In addition to this, the STRIDE project supported by the World Bank (WB) which helps local authorities to strengthen their capacities in infrastructure development, planning and service delivery, with the support of UNDP undertook a virtual field mission in May 2021. WB representatives from Washington, Singapore, Manilla, and the country office in Colombo engaged in virtual field visits and conducted extensive provincial level consultations with sub-national stakeholders over Zoom regarding the implementation of planned project activities and progress of local infrastructure development.

The entire field visit was conducted remotely through virtual means. The Chief Secretary of the Northern Province, relevant Government officials and the Commissioner of Local Government expressed their appreciation for UNDP in providing them with the digital tools and developing their capabilities to meet their rapidly changing digital needs, with the World Bank representative acknowledging the progress LA’s had made in their virtual communication capacities. 


Mr. N. Manivannan, the Commissioner of Local Government of the Eastern Province also testified to this digital transformation in their offices. “We have experienced several challenges when connecting with all LAs at any given time in the Eastern Province as a result of the vast geographical area. All officers also do not have efficient modes of transportation, which means they sometimes spend days attending meetings and returning to their hometowns. As a result of these challenges, it was a common occurrence to have limited participation of officials at provincial level meetings. The COVID-19 pandemic made things even more challenging with health regulations limiting the number of people that could congregate at any given time. The necessity to break the meetings into smaller groups made things more complicated…”

“Before UNDP handed over the virtual communication equipment to the local authorities, we had planned for a training programme to be conducted for technical officers on how to set up and maintain this equipment. However, with the pandemic physical training programmes were not possible. As a result, with the support of UNDP, the Commissioner of Local Government (CLG) Office organized virtual training programmes for these staff members, enabling them to set up and operate this equipment. Assistant Commissioner of Local Government ( ACLGs) continue to assist LAs to manage the equipment if and when LAs require further support.”

The task of connecting all 134 Local Authorities seemed daunting and impossible to do for many years. COVID-19 pushed everyone to embrace these digital options, pivot from traditional ways of working and re-evaluate how technology could be used to deliver better services to the people.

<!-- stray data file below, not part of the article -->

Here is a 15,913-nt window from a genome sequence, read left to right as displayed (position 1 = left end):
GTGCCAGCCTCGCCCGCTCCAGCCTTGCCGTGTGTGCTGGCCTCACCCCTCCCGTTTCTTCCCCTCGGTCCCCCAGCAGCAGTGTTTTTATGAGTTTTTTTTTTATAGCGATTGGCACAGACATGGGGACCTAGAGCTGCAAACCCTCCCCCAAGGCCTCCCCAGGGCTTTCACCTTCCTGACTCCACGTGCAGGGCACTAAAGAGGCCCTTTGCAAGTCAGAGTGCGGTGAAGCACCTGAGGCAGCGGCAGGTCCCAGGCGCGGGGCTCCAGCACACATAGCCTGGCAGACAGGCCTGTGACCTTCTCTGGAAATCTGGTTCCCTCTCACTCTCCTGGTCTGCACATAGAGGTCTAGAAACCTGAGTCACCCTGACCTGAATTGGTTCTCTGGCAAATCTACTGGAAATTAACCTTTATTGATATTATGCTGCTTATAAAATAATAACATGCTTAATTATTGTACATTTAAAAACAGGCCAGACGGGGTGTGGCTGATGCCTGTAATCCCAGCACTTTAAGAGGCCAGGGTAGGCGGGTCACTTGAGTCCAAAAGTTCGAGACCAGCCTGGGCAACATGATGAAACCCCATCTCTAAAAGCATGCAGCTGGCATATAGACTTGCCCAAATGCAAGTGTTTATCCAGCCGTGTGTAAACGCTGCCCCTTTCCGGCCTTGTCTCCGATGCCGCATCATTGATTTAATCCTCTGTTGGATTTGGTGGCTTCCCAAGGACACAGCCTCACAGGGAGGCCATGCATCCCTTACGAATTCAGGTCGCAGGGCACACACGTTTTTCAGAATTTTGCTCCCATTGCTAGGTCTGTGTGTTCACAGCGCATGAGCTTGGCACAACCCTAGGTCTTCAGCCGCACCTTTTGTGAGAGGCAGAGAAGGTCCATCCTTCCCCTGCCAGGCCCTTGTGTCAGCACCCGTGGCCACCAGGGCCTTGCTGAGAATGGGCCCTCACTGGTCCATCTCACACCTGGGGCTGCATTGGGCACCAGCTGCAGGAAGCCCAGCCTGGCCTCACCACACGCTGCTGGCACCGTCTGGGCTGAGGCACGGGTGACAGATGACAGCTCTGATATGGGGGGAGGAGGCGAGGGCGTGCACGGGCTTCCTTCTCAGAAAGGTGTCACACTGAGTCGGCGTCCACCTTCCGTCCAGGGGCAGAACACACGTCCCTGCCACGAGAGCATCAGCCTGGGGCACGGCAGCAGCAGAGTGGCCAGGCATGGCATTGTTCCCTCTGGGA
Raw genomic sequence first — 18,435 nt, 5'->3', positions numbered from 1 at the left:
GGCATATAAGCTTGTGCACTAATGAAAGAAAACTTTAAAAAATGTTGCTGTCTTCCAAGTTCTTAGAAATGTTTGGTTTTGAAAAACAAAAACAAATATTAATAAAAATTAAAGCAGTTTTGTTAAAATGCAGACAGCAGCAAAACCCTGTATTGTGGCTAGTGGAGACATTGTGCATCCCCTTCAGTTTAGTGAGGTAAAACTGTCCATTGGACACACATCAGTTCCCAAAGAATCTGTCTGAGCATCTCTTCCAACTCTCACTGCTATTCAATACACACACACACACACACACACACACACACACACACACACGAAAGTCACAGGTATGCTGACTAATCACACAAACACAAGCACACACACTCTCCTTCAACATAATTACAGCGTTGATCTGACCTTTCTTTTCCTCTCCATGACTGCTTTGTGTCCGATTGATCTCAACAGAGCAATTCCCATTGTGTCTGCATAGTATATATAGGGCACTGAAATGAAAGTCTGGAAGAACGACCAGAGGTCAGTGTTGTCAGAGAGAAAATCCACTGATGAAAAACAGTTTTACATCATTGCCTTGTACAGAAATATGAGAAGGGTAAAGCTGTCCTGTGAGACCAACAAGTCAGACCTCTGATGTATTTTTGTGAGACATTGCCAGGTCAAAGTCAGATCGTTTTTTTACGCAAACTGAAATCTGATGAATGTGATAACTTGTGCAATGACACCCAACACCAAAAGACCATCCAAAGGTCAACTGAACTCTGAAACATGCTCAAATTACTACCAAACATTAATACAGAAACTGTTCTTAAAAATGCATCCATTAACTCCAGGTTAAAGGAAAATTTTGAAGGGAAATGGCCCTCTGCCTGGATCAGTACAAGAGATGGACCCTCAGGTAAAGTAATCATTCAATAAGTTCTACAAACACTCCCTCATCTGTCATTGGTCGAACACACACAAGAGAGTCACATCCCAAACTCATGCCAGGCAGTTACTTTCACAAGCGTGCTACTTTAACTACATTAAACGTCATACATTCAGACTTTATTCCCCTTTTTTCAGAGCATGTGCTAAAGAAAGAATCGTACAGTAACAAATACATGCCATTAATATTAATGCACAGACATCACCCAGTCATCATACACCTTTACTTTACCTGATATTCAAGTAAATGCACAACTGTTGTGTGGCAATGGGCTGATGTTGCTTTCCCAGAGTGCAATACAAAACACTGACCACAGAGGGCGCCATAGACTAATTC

Seeing this transformation first-hand, Eastern Province Commissioner also noted, “Letters, telephone calls and sometimes emails were the common mode of communication for many in our sector. During COVID-19, the traditional mail system was greatly impacted and paralyzed due to restrictions in place. The enabling of virtual communications has been a milestone in the communication system at a local level. Officials are now aware that they can be connected immediately, cutting down on delays significantly. This proved to be transformative in our operations, and the virtual communication system brought LAs closer to CLG and ACLG offices. The project workshop that was organized by the Local Development Support Project (LDSP) on 19th May enabled more than 130 LAs to connect and engage with each other on one platform, a historic first for local governance.”


As someone who has had extensive experience in the field, this change in context does not come as a surprise to me. Throughout my career, I have worked closely with many civil society organizations and community-based organizations in the field, and I am well accustomed to working with stakeholders on the ground. This field-based experience gave me a better understanding of the capacity gaps local authorities currently face here in Sri Lanka.  I was always aware of their virtual communications needs, but COVID-19 further exasperated their situation. On a previous UN Ebola response mission to Liberia, I also experienced firsthand on my assignment, the level of implications on the field and the realities of such a pandemic on local communities.

At the end of the day, I am happy to note that I was able to utilize this experience in the operationalization of the CDLG project to strengthen local government authorities' capabilities together with my very committed and capable team on and off the field, to respond to community needs in an accessible and accountable manner to #DeliverBetter. 

About the Author:

Navaneethan Vijayakumar was the Project Manager for UNDP’s Capacity Development of Local Government (CDLG) project The CDLG project is a UNDP initiative to strengthen local government authorities in Sri Lanka. It is part of UNDP Sri Lanka’s flagship portfolio on SDG 16: Peace, Justice and Strong Institutions. Mr. Vijayakumar began his career at the UN in 2005 as a field officer working for Tsunami affected victims, subsequently being promoted as a head of field office in the Vanni region. He is the recipient of 3 awards for extraordinary leadership within the UN.